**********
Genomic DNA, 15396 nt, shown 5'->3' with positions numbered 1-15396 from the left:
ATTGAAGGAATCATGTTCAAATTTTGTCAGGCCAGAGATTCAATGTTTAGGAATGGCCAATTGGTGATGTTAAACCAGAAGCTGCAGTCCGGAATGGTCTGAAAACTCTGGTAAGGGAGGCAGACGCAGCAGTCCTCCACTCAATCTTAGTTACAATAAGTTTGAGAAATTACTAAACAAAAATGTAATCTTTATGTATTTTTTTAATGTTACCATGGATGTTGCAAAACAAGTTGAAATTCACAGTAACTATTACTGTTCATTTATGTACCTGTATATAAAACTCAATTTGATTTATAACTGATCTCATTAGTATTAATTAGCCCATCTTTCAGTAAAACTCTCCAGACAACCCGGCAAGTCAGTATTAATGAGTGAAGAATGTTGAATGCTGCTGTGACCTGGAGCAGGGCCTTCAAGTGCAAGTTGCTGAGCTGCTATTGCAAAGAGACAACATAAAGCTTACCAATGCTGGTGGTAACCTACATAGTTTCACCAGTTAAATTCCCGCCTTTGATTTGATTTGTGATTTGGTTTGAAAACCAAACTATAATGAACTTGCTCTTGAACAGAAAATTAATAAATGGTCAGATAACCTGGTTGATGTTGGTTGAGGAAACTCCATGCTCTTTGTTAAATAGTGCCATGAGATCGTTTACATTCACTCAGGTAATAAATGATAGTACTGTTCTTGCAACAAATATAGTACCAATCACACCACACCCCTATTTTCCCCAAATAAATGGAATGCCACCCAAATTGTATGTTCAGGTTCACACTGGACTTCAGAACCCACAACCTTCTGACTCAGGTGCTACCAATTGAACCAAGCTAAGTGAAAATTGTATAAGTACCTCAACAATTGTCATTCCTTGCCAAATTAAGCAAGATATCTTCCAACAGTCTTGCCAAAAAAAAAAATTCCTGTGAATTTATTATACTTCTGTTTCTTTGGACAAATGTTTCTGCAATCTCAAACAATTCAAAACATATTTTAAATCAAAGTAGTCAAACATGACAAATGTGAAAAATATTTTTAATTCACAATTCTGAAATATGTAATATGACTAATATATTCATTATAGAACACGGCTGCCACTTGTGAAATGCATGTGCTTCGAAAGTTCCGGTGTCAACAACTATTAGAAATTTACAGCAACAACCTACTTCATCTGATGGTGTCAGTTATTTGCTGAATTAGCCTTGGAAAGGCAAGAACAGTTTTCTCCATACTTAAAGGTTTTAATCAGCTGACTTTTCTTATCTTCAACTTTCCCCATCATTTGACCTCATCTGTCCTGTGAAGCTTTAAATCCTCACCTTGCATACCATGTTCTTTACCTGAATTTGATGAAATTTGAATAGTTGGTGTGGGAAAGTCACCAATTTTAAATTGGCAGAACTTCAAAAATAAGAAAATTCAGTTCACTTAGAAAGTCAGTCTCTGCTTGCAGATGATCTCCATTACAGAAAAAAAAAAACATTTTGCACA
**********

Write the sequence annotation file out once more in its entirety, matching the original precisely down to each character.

Genomic DNA, 15396 nt, shown 5'->3' with positions numbered 1-15396 from the left:
ATTGAAGGAATCATGTTCAAATTTTGTCAGGCCAGAGATTCAATGTTTAGGAATGGCCAATTGGTGATGTTAAACCAGAAGCTGCAGTCCGGAATGGTCTGAAAACTCTGGTAAGGGAGGCAGACGCAGCAGTCCTCCACTCAATCTTAGTTACAATAAGTTTGAGAAATTACTAAACAAAAATGTAATCTTTATGTATTTTTTTAATGTTACCATGGATGTTGCAAAACAAGTTGAAATTCACAGTAACTATTACTGTTCATTTATGTACCTGTATATAAAACTCAATTTGATTTATAACTGATCTCATTAGTATTAATTAGCCCATCTTTCAGTAAAACTCTCCAGACAACCCGGCAAGTCAGTATTAATGAGTGAAGAATGTTGAATGCTGCTGTGACCTGGAGCAGGGCCTTCAAGTGCAAGTTGCTGAGCTGCTATTGCAAAGAGACAACATAAAGCTTACCAATGCTGGTGGTAACCTACATAGTTTCACCAGTTAAATTCCCGCCTTTGATTTGATTTGTGATTTGGTTTGAAAACCAAACTATAATGAACTTGCTCTTGAACAGAAAATTAATAAATGGTCAGATAACCTGGTTGATGTTGGTTGAGGAAACTCCATGCTCTTTGTTAAATAGTGCCATGAGATCGTTTACATTCACTCAGGTAATAAATGATAGTACTGTTCTTGCAACAAATATAGTACCAATCACACCACACCCCTATTTTCCCCAAATAAATGGAATGCCACCCAAATTGTATGTTCAGGTTCACACTGGACTTCAGAACCCACAACCTTCTGACTCAGGTGCTACCAATTGAACCAAGCTAAGTGAAAATTGTATAAGTACCTCAACAATTGTCATTCCTTGCCAAATTAAGCAAGATATCTTCCAACAGTCTTGCCAAAAAAAAAAATTCCTGTGAATTTATTATACTTCTGTTTCTTTGGACAAATGTTTCTGCAATCTCAAACAATTCAAAACATATTTTAAATCAAAGTAGTCAAACATGACAAATGTGAAAAATATTTTTAATTCACAATTCTGAAATATGTAATATGACTAATATATTCATTATAGAACACGGCTGCCACTTGTGAAATGCATGTGCTTCGAAAGTTCCGGTGTCAACAACTATTAGAAATTTACAGCAACAACCTACTTCATCTGATGGTGTCAGTTATTTGCTGAATTAGCCTTGGAAAGGCAAGAACAGTTTTCTCCATACTTAAAGGTTTTAATCAGCTGACTTTTCTTATCTTCAACTTTCCCCATCATTTGACCTCATCTGTCCTGTGAAGCTTTAAATCCTCACCTTGCATACCATGTTCTTTACCTGAATTTGATGAAATTTGAATAGTTGGTGTGGGAAAGTCACCAATTTTAAATTGGCAGAACTTCAAAAATAAGAAAATTCAGTTCACTTAGAAAGTCAGTCTCTGCTTGCAGATGATCTCCATTACAGAAAAAAAAAAACATTTTGCACA